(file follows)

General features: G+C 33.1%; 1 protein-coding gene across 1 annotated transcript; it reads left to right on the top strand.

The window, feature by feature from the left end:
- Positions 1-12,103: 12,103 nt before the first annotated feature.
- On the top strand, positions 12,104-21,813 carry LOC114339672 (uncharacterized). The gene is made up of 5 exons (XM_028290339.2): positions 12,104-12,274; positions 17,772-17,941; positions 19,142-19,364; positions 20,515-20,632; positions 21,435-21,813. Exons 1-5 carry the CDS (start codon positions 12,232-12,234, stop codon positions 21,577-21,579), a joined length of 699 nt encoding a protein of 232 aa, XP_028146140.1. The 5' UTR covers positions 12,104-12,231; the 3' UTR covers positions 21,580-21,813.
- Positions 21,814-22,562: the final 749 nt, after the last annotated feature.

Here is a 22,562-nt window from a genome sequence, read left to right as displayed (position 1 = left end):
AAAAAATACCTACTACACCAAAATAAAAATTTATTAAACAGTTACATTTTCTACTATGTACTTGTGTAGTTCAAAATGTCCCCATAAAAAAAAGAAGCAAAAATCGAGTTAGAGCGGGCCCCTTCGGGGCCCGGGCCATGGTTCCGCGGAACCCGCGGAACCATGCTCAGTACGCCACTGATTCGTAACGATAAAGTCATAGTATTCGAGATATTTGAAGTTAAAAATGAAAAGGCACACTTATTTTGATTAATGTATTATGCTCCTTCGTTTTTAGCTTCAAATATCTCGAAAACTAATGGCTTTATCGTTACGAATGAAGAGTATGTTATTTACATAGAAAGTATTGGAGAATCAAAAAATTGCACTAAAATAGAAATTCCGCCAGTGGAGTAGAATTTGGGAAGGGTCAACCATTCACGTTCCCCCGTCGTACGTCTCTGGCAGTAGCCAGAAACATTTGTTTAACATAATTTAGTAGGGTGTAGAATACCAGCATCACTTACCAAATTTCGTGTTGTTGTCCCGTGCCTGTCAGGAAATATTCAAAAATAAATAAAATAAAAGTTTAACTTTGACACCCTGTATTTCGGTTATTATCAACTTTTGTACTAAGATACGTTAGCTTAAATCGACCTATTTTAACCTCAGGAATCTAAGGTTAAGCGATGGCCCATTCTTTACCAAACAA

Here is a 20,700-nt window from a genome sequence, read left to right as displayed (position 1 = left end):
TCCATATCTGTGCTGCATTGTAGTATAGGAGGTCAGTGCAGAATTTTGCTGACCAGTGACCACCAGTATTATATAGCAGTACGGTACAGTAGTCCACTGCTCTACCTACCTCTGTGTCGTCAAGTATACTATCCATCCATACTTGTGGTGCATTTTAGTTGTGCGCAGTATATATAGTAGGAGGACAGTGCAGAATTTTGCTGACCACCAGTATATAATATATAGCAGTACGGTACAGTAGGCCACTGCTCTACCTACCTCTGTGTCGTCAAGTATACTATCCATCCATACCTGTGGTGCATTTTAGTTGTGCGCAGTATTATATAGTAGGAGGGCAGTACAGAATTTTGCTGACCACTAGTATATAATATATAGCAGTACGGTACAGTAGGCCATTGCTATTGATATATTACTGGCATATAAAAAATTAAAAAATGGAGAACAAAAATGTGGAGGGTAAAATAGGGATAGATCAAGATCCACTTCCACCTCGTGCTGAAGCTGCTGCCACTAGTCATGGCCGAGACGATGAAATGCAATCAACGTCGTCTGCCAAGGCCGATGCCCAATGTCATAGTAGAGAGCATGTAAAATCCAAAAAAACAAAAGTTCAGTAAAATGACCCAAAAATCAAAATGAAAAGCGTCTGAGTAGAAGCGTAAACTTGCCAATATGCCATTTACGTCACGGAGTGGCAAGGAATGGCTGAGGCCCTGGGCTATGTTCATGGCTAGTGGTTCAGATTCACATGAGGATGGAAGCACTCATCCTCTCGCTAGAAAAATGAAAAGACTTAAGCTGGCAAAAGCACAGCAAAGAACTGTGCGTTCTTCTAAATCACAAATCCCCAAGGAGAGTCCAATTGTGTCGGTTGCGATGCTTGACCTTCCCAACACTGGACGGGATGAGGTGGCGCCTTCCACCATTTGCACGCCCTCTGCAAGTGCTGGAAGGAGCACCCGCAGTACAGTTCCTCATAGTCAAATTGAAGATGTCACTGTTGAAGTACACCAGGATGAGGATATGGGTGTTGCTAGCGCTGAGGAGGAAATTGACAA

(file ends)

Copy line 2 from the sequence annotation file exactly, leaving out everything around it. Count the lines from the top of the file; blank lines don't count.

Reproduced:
The window, feature by feature from the left end: